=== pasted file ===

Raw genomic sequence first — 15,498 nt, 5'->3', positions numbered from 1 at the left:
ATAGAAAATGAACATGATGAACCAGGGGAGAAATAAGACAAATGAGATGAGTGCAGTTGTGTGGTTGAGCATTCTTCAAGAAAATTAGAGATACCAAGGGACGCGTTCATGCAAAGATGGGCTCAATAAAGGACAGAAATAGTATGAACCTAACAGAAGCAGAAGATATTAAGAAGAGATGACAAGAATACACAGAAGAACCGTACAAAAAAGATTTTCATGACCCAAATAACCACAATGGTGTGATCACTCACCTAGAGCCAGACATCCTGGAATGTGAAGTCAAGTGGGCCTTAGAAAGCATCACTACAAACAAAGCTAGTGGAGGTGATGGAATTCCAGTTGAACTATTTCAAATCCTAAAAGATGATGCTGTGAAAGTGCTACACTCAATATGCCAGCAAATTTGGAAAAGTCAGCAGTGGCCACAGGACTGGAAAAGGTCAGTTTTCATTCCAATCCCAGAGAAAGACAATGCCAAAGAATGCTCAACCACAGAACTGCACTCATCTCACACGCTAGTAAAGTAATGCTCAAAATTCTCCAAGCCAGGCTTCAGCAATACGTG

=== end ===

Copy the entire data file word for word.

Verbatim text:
Raw genomic sequence first — 15,498 nt, 5'->3', positions numbered from 1 at the left:
ATAGAAAATGAACATGATGAACCAGGGGAGAAATAAGACAAATGAGATGAGTGCAGTTGTGTGGTTGAGCATTCTTCAAGAAAATTAGAGATACCAAGGGACGCGTTCATGCAAAGATGGGCTCAATAAAGGACAGAAATAGTATGAACCTAACAGAAGCAGAAGATATTAAGAAGAGATGACAAGAATACACAGAAGAACCGTACAAAAAAGATTTTCATGACCCAAATAACCACAATGGTGTGATCACTCACCTAGAGCCAGACATCCTGGAATGTGAAGTCAAGTGGGCCTTAGAAAGCATCACTACAAACAAAGCTAGTGGAGGTGATGGAATTCCAGTTGAACTATTTCAAATCCTAAAAGATGATGCTGTGAAAGTGCTACACTCAATATGCCAGCAAATTTGGAAAAGTCAGCAGTGGCCACAGGACTGGAAAAGGTCAGTTTTCATTCCAATCCCAGAGAAAGACAATGCCAAAGAATGCTCAACCACAGAACTGCACTCATCTCACACGCTAGTAAAGTAATGCTCAAAATTCTCCAAGCCAGGCTTCAGCAATACGTG